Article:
Short Answers: What is Sin?
Consigned to Disobedience
Sin or iniquity is, simply, the transgression of the law, or lawlessness (1 John 3:4). The person who breaks the law in one point breaks the law (James 2:10), and is a sinner, having presented him or herself as a willing or unwilling servant to sin.
Before a disciple is born of Spirit, the person was consigned to sin (Rom 11:32) as a son of disobedience (Eph 2:2-3). The person had no choice about whether he or she obeyed God, for the person was condemned to disobedience because of one man, the first Adam—and if condemned to disobedience, the person has no free will; the person is not free to keep the commandments of God. It is this concept of being consigned to disobedience that separates Western Christendom’s understanding of free will from both Eastern Christendom’s and Rabbinical Judaism’s.
In both the Greek
Church’s and Judaism’s understanding of sin a person can, through
good works, prevail upon God to accept the person, thereby making
The Second Birth by Spirit:
The antithesis to original sin is a second birth by Spirit, with this new creature that has been born of Spirit being born free, sin having no dominion over this new creature (cf. Rom 8:1-2; Rom 6:14). The redemptive work of God is the “renewing” of the creature through a second birth; through the creation of a new life within the tent of flesh of the old self. Because sin no longer has dominion over human beings who have been called-out of this world, these called-out ones are today under judgment (1 Pet 4:17), with their judgments to be revealed (1 Co 4:5) upon Christ’s return.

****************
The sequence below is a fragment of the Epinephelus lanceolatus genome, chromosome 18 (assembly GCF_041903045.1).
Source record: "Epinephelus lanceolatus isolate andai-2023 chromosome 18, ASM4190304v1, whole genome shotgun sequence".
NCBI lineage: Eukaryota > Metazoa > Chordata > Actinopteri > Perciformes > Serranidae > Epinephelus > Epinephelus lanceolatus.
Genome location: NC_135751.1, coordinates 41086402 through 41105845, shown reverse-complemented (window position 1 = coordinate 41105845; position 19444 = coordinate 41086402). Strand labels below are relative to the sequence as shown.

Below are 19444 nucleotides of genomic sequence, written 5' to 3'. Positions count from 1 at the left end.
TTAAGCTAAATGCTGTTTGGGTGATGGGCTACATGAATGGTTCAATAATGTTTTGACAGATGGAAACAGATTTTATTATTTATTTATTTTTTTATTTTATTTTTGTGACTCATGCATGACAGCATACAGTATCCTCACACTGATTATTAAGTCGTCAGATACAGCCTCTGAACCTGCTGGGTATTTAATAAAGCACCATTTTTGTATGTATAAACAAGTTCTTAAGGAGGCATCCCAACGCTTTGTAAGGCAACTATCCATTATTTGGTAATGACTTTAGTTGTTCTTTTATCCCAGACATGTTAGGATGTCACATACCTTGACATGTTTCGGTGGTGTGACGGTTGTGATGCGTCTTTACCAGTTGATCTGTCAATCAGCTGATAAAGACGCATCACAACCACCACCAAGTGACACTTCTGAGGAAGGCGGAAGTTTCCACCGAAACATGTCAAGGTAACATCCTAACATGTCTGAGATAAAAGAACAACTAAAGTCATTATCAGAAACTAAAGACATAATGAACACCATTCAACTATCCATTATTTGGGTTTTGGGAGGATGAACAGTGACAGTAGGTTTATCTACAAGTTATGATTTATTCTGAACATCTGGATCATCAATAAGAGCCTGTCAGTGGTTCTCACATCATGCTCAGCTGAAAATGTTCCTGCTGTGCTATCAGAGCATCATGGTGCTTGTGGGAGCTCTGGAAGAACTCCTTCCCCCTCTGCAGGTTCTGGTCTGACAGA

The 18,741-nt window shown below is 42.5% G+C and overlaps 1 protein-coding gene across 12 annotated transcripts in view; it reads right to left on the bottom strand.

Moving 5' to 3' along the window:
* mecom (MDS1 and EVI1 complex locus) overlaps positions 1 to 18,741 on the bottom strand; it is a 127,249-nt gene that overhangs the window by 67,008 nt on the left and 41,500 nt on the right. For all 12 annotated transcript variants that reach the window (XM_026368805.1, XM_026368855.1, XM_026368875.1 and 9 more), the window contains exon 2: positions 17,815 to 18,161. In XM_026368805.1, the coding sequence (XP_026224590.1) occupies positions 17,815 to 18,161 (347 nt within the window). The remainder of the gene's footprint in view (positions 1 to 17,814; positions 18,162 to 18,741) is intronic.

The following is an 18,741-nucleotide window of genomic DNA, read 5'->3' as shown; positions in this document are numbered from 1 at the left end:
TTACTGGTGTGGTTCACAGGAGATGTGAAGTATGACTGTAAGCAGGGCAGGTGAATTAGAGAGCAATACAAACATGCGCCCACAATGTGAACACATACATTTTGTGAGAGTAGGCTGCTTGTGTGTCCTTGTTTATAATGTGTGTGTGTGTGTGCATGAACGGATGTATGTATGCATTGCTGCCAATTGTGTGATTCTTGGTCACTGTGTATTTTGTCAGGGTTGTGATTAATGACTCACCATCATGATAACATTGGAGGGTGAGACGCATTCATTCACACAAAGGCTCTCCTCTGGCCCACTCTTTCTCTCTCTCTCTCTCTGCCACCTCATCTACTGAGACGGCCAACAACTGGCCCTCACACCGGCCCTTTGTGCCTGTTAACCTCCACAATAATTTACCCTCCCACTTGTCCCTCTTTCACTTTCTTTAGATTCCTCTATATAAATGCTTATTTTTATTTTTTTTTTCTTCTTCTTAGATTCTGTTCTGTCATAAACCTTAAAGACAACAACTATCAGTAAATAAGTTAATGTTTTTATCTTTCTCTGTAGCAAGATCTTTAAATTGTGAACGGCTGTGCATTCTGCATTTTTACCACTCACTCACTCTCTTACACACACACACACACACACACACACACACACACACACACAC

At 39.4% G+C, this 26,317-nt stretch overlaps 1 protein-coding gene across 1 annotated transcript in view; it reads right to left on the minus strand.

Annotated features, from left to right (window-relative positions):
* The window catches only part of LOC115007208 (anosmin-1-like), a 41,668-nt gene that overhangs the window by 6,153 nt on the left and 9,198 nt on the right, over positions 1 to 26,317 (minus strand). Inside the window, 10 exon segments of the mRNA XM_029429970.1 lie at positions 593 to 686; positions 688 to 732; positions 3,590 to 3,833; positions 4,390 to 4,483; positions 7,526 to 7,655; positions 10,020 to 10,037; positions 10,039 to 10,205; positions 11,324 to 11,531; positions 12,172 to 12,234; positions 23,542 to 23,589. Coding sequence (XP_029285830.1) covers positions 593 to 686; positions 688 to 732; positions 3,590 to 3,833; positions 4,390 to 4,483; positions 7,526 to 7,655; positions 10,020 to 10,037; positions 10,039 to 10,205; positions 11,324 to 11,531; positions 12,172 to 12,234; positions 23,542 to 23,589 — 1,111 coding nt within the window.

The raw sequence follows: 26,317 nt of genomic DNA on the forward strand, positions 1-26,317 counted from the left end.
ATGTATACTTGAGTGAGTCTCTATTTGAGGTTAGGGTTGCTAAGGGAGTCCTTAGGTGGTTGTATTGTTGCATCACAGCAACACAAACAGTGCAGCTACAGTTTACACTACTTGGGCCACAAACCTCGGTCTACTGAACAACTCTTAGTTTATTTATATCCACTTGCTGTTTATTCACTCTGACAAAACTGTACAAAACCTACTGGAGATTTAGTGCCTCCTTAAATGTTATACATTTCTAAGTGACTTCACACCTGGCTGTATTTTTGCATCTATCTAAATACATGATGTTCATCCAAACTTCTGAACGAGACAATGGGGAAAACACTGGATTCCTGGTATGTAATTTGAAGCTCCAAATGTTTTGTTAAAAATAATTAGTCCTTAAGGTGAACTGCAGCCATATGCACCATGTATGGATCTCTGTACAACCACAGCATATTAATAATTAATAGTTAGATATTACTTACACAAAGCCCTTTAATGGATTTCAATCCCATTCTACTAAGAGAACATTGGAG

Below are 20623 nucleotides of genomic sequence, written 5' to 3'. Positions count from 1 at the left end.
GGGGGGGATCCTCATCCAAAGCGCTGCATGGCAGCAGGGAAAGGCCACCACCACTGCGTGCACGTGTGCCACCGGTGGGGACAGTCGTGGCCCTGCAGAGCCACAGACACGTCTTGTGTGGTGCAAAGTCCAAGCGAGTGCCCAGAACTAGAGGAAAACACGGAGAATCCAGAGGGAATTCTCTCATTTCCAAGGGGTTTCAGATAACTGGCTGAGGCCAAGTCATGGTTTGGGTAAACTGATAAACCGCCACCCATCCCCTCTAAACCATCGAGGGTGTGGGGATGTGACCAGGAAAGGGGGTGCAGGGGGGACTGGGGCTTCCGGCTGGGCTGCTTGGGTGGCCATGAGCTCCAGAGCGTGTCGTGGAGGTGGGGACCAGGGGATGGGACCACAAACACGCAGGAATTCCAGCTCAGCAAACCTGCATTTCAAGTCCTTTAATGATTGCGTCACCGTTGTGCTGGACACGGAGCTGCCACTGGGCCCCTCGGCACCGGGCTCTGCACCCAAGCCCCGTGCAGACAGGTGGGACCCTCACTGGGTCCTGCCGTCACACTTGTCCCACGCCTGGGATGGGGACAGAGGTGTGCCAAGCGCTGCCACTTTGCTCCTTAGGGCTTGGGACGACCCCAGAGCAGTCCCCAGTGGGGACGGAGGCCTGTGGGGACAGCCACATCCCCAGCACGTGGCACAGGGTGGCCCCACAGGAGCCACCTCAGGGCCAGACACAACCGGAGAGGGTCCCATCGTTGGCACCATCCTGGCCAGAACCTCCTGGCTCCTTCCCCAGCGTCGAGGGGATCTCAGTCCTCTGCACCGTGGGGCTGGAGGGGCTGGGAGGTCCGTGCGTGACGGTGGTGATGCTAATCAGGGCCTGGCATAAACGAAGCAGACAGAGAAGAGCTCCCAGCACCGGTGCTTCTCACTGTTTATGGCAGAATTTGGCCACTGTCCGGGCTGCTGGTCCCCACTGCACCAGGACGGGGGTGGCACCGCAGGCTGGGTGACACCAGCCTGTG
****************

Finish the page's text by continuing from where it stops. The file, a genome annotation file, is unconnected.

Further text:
The new creature that returns to sin when sin has no dominion over this new creature spurns the mercy of God that is extended by a second birth.
When a person is born of Spirit, the person has been set free from the law of sin and death, and can now live by the commandments of God. The person was not previously able to present his or her members to God as instruments for righteousness (Rom ), for sin had dominion over the person (v. 14).
No person can force the Father to draw a person from the world and give to this person a second birth. Unless the Father draws the person, he or she remains consigned to disobedience. Being redeemed from sin is all about being born of Spirit so that the liberated person can keep the commandments.
Christendom’s prevailing dogma would have the born of Spirit disciple free from having to keep the commandments of God, thereby making this disciple an unwitting bondservant of sin, whereas the “law of the Spirit of life in Christ Jesus” (Rom 8:2) sets a person free to keep the commandments of God. This dogma is the exact opposite of what Paul taught. Disciples are not set free to transgress the law, but set free to keep the law. They were not before free to keep the law. And since obedience equals life, disobedience is sin which equals death.
Not a New Set of Commandments: